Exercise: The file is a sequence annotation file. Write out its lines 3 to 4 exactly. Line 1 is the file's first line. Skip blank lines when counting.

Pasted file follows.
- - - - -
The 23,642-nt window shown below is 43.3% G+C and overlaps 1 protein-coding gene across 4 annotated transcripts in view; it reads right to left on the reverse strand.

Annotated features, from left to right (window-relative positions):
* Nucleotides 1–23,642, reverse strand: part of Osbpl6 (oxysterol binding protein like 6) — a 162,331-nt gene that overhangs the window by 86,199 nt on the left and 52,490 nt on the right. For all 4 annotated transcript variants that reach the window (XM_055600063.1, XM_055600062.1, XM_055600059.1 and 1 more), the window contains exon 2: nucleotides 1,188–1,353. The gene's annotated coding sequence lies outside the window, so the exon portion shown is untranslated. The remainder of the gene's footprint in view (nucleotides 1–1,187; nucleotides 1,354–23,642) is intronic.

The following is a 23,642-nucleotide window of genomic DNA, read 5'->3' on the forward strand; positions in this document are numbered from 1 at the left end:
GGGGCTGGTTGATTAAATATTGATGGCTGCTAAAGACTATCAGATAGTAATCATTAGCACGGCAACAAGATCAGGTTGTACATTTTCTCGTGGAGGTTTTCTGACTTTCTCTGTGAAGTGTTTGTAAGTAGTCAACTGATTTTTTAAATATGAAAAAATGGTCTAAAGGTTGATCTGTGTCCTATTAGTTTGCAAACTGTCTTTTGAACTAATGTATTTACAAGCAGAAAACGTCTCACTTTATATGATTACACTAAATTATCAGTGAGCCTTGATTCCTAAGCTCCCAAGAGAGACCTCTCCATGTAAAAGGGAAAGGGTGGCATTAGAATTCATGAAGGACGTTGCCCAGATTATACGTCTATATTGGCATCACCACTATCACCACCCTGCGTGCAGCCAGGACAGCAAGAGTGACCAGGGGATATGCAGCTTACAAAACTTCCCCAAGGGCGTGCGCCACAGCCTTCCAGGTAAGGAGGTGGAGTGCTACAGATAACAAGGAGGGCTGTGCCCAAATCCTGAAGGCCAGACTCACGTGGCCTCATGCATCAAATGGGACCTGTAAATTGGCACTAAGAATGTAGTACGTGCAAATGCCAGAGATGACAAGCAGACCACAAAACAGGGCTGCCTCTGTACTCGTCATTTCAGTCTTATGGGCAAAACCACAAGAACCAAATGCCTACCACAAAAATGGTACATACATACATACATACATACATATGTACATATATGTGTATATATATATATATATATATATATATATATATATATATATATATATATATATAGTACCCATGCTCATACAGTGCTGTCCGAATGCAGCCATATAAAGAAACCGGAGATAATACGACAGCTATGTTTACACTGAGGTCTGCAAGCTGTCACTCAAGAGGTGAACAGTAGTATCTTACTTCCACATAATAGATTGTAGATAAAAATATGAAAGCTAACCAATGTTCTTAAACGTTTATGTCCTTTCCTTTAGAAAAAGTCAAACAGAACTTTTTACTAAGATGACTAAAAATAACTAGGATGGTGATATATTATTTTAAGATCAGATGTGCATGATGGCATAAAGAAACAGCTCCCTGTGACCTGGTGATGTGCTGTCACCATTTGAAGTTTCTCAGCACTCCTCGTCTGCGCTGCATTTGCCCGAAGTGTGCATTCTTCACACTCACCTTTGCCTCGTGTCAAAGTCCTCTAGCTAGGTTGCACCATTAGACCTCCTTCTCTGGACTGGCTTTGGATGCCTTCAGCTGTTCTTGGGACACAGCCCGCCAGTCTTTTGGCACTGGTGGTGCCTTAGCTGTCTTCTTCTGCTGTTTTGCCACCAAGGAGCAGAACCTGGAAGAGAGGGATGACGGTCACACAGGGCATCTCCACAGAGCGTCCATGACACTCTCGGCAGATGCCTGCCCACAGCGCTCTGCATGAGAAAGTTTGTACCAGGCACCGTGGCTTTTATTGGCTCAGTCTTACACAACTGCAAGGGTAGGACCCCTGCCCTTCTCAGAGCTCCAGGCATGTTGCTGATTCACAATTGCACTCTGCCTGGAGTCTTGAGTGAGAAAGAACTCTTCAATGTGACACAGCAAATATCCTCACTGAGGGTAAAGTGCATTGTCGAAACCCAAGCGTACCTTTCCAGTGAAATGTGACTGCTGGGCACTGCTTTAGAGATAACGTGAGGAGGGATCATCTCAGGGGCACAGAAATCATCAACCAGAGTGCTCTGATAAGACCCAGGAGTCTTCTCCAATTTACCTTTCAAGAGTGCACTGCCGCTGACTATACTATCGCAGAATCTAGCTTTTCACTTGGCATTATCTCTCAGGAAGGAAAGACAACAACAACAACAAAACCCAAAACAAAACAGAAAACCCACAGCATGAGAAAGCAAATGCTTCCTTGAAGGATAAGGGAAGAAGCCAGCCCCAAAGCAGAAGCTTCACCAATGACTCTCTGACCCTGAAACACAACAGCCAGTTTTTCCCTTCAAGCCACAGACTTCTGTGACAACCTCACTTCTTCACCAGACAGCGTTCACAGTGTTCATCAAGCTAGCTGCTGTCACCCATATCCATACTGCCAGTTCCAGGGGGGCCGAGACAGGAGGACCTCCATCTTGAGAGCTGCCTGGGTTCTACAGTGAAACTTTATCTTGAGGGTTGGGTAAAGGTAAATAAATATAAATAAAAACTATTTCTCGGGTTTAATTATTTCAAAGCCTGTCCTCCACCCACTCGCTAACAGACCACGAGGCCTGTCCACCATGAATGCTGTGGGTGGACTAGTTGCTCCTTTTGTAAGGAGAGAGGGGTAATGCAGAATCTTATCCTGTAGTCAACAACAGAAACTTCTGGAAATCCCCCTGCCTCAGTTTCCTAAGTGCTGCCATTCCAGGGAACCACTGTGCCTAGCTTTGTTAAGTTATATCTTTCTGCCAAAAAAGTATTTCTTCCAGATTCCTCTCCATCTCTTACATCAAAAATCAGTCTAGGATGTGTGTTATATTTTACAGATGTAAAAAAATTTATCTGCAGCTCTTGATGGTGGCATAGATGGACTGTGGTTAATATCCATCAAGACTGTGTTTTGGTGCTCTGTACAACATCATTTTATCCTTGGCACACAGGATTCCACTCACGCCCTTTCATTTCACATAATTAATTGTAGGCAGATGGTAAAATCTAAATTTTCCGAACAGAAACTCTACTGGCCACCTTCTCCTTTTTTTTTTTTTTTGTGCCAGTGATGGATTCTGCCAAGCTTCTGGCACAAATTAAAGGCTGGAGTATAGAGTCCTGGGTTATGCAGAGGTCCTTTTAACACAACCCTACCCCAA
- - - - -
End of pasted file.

* Nucleotides 1–23,642, reverse strand: part of Osbpl6 (oxysterol binding protein like 6) — a 162,331-nt gene that overhangs the window by 86,199 nt on the left and 52,490 nt on the right. For all 4 annotated transcript variants that reach the window (XM_055600063.1, XM_055600062.1, XM_055600059.1 and 1 more), the window contains exon 2: nucleotides 1,188–1,353. The gene's annotated coding sequence lies outside the window, so the exon portion shown is untranslated. The remainder of the gene's footprint in view (nucleotides 1–1,187; nucleotides 1,354–23,642) is intronic.

The following is a 23,642-nucleotide window of genomic DNA, read 5'->3' on the forward strand; positions in this document are numbered from 1 at the left end: